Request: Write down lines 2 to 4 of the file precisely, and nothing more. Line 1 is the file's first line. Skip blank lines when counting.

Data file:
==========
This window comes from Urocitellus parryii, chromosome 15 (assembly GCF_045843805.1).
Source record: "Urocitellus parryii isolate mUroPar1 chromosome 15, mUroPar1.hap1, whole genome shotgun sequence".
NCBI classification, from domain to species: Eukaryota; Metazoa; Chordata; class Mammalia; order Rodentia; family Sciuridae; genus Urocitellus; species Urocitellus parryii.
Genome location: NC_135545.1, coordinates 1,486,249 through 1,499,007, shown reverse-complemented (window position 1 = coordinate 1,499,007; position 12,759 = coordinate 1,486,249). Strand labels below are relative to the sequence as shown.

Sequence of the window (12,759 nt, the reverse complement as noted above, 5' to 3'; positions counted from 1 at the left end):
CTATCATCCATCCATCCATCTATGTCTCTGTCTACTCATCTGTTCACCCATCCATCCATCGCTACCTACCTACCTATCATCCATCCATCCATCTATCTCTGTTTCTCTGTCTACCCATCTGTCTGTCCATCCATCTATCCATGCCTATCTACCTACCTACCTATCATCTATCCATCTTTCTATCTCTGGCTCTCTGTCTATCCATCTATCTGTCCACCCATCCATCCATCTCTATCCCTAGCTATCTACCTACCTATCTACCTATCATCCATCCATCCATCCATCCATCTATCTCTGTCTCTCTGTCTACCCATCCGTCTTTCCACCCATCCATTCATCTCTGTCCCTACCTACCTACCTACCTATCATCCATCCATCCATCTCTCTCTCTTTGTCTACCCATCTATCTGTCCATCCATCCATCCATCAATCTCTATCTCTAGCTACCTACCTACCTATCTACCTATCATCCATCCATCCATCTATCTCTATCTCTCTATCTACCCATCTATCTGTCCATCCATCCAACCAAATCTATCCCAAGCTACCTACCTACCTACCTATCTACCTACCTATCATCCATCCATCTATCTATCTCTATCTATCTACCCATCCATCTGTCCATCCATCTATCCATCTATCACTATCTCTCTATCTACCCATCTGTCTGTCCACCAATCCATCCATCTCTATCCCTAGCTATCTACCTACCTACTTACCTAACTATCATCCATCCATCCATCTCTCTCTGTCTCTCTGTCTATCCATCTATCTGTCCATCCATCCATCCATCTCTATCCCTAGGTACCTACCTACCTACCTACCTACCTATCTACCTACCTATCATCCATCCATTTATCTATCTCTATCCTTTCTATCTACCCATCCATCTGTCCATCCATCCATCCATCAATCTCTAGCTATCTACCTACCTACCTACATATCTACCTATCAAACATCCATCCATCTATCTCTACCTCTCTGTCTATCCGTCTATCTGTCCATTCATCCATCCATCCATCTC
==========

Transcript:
Source record: "Urocitellus parryii isolate mUroPar1 chromosome 15, mUroPar1.hap1, whole genome shotgun sequence".
NCBI classification, from domain to species: Eukaryota; Metazoa; Chordata; class Mammalia; order Rodentia; family Sciuridae; genus Urocitellus; species Urocitellus parryii.
Genome location: NC_135545.1, coordinates 1,486,249 through 1,499,007, shown reverse-complemented (window position 1 = coordinate 1,499,007; position 12,759 = coordinate 1,486,249). Strand labels below are relative to the sequence as shown.